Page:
• Paolo

      Do some stretching?

    • Rosco

      Cervelo make aero bikes for hubbards.
      Infact, I think thats the only market they make aero bikes for.

    • Sean Doyle

      Aero bike without slammed stem is not aero anymore.

    • Winky

      If you’re not “slammed” (or something like it) and able/willing to spend a lot of time in the drops you shouldn’t be looking at aero bikes. That ship has sailed. Comfort and light weight are your friends now.

  • pedr09

    I am not a Trek fan by nature but I love that cockpit and that the cables are all hidden. This bike looks much better than the new Venge or Scott Foil but I prefer the flatter top tube on the 9.9 compared to the curved top tube on the Race Shop model. Also, Trek’s Project One and the colours and designs you can choose from are just awesome. It’s a good thing I don’t have the money for one, I may have been tempted.

  • Edward

    What are the major benefits of these aero bikes when sitting in behind other riders in dirty air ?, as this is what most cyclists do. If you’re strong enough to ride off the front and into the distance, then you probably don’t need the aero advantages to start with. That new Cannondale just released seems to have the best balance of features and performance of all the most recent high end releases.

    • Ralph

      Good question. My guess is that in the peleton it would have next to no effect, so the only benefits would be when in a breakaway, in a sprint finish (if you’re clear), and when decending when riders can generate space around themselves. It’s all incremental gains though hey.

      • Jesse Jarjour

        When Cervelo launched the first Soloist (now the S series) they published a report on how much aero helps even when sitting in a peloton. I don’t remember the numbers but it was substantial and I’m sure one could find it with a quick google search.

      • Winky

        And closing gaps. There is a compounding benefit that you can close gaps faster thus spending less time in the wind. It can mean the difference between being shelled out the back and not.

    • Liam O’Dea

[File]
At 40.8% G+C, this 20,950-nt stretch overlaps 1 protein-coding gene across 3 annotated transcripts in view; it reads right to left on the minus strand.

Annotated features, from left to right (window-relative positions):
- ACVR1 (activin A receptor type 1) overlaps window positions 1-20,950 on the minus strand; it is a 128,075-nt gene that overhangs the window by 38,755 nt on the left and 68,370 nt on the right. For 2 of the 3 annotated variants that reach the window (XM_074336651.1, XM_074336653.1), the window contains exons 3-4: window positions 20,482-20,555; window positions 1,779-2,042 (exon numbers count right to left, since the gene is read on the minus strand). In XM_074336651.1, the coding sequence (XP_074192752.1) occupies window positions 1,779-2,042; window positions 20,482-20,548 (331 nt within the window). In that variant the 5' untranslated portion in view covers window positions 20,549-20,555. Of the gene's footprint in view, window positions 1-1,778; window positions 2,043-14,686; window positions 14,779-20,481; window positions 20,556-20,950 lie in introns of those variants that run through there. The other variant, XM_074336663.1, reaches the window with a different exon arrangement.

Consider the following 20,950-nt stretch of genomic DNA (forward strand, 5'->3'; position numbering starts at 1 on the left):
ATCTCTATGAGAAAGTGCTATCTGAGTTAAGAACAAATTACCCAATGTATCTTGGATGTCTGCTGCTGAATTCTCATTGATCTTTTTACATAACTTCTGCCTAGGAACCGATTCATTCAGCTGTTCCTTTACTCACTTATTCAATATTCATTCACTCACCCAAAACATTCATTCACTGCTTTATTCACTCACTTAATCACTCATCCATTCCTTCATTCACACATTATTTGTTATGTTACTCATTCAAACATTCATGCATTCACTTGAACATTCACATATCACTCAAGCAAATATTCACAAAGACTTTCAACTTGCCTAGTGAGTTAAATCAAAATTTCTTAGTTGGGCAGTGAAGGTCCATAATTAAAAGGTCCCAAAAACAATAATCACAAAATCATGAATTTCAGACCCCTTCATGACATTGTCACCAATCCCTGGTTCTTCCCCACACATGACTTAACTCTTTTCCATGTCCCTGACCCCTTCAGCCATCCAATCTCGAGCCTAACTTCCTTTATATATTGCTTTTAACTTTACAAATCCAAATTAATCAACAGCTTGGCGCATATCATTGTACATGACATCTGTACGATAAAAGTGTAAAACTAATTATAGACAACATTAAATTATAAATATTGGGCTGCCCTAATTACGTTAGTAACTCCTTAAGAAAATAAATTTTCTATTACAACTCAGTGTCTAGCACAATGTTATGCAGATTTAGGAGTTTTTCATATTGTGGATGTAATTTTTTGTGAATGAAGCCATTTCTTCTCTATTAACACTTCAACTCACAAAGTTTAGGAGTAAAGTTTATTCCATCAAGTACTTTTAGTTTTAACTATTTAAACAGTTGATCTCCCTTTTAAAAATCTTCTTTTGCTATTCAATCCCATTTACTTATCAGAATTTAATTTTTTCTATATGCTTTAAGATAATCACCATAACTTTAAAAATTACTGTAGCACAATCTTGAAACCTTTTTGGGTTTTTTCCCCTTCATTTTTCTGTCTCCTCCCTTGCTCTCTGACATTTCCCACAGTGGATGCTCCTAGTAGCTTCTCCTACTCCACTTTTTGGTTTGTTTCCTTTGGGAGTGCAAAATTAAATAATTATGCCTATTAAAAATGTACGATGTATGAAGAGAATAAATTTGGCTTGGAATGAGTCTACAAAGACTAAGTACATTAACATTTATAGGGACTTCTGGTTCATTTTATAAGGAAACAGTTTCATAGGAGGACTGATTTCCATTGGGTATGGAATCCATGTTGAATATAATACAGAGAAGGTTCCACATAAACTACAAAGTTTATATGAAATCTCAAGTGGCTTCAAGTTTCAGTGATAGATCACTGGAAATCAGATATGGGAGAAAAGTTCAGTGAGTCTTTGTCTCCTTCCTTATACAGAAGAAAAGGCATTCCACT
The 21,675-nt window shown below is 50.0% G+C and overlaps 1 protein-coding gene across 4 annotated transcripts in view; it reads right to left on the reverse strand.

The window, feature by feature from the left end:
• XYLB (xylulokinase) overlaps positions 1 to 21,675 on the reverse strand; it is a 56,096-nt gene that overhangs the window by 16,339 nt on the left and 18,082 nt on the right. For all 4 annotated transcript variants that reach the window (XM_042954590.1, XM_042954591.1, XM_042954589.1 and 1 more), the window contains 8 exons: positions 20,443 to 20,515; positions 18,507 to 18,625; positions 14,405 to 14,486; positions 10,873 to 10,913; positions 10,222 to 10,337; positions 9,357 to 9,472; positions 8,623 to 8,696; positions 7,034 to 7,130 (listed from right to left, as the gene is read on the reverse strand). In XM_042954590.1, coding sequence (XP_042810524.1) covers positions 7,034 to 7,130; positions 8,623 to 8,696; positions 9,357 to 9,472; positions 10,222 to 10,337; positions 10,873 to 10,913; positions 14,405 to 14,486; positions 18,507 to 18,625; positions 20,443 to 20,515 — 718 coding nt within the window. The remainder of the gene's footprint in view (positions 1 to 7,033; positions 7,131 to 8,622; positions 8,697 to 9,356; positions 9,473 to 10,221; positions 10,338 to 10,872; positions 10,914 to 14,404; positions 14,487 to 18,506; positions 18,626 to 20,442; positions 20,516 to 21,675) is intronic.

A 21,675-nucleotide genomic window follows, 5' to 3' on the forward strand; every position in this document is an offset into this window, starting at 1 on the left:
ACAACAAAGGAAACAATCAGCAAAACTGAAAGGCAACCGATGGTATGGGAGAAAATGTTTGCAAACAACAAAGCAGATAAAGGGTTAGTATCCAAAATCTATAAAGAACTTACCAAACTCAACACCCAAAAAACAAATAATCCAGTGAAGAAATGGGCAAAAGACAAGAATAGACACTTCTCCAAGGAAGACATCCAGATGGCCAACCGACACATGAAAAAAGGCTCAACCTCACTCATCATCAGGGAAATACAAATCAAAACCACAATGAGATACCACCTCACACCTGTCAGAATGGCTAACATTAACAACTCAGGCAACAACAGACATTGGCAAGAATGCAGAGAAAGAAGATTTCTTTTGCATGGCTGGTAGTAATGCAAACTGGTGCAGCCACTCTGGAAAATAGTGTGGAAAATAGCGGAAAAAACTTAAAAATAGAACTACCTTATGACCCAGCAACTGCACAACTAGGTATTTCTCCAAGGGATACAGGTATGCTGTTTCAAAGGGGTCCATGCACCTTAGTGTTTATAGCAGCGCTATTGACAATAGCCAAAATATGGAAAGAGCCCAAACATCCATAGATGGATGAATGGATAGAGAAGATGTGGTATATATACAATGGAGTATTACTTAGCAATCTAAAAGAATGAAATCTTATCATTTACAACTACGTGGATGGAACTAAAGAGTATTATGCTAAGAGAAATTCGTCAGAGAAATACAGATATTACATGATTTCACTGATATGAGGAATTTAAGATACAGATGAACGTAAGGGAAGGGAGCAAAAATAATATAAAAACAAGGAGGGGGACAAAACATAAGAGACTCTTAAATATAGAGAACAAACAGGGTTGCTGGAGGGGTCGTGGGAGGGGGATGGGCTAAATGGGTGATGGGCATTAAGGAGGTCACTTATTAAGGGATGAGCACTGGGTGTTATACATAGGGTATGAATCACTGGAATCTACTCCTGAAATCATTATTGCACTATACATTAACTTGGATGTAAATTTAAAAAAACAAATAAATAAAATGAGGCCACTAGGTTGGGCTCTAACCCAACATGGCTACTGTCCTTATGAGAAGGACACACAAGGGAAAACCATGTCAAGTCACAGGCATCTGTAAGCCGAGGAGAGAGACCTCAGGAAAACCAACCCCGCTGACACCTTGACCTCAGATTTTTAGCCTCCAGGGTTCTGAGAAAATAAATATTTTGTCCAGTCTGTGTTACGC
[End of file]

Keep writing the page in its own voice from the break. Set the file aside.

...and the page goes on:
The aero benefits flow over to those drafting, pun intended. According to the Madone whitepaper a saving of 19W when using an aero bike solo translates to a saving of 14W when drafting (pg16).

      There’s an interesting off topic from pg30-38 worth reading.

      http://cms.trekbikes.com/pdf/owners_manuals/MY16_Madone_whitepaper.pdf

      • Marc

        Cause of the price…that’s why you want to buy the top of the line Canyon. You save more than 50%.!!!

  • Ralph

    Nice work on the junction box.. love that matte finish as well. Only query is over these ‘Vector Wings’, are they removable to clean under there?

    Also, is this a single model bike? There’s no Madone range anymore right?

  • Albert

    I’m not sure I buy the line that discs are less aero. Surely putting the brakes down at the level of the cranks and the feet, which are already causing all sorts of turbulence, has minimal impact upon aerodynamics.

  • philipmcvey

    I generally love what Trek do – I have owned a Madone and Domane, putting more than 20,000km on each and they are the only frames I’ve ever ridden that have been creak free. But… there’s a few problems with the new Madone. Number one, the 30 day marketing campaign for this bike was hopelessly overblown; too long, too portentous and no mere bicycle was ever going to justify the supercharged hype. Number two, the previous Madone was a fabulously versatile bike, it had nods to aero and light weight, where the new one is all about aero. This market segmentation nonsense is a sales tool more than anything that consumers have been requesting. Personally, I love the Cannondale EVO because it seems to do everything well a la the last Madone. Third; all the proprietary tech packed in to this bike means the starting price is nearly $7k! There are no cheap options (yet). Lastly, this is a matter of taste but it’s not an attractive frame. It looks like form has taken a back seat to function or that the people designing the fork were in a different city to those designing the seat stays. Meanwhile the designers of the top tube seem to have just dug up a first generation Tarmac frame. If Canyon can get an Aus distribution going for the Aeroad then Trek should be worried. Better looks for much fewer bucks.